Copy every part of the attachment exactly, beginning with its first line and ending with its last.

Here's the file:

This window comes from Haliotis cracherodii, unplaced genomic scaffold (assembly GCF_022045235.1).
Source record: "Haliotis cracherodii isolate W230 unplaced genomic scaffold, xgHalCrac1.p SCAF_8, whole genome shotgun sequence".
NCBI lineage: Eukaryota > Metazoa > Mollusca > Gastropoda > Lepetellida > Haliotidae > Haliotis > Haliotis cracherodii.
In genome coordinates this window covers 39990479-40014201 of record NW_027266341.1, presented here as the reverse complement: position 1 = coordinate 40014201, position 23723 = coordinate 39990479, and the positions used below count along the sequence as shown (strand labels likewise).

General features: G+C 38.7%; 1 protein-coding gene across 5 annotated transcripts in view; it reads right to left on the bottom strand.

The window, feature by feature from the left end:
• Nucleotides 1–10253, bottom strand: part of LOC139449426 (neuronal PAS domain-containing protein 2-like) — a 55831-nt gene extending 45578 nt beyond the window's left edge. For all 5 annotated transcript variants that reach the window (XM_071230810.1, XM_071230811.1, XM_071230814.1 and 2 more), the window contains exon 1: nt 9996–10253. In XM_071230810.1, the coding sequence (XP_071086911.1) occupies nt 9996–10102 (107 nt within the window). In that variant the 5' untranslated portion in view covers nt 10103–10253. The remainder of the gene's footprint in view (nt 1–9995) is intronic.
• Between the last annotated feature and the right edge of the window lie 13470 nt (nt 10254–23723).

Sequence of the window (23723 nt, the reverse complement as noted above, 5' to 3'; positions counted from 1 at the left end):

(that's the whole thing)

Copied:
This window comes from Haliotis cracherodii, unplaced genomic scaffold (assembly GCF_022045235.1).
Source record: "Haliotis cracherodii isolate W230 unplaced genomic scaffold, xgHalCrac1.p SCAF_8, whole genome shotgun sequence".
NCBI lineage: Eukaryota > Metazoa > Mollusca > Gastropoda > Lepetellida > Haliotidae > Haliotis > Haliotis cracherodii.
In genome coordinates this window covers 39990479-40014201 of record NW_027266341.1, presented here as the reverse complement: position 1 = coordinate 40014201, position 23723 = coordinate 39990479, and the positions used below count along the sequence as shown (strand labels likewise).

General features: G+C 38.7%; 1 protein-coding gene across 5 annotated transcripts in view; it reads right to left on the bottom strand.

The window, feature by feature from the left end:
• Nucleotides 1–10253, bottom strand: part of LOC139449426 (neuronal PAS domain-containing protein 2-like) — a 55831-nt gene extending 45578 nt beyond the window's left edge. For all 5 annotated transcript variants that reach the window (XM_071230810.1, XM_071230811.1, XM_071230814.1 and 2 more), the window contains exon 1: nt 9996–10253. In XM_071230810.1, the coding sequence (XP_071086911.1) occupies nt 9996–10102 (107 nt within the window). In that variant the 5' untranslated portion in view covers nt 10103–10253. The remainder of the gene's footprint in view (nt 1–9995) is intronic.
• Between the last annotated feature and the right edge of the window lie 13470 nt (nt 10254–23723).

Sequence of the window (23723 nt, the reverse complement as noted above, 5' to 3'; positions counted from 1 at the left end):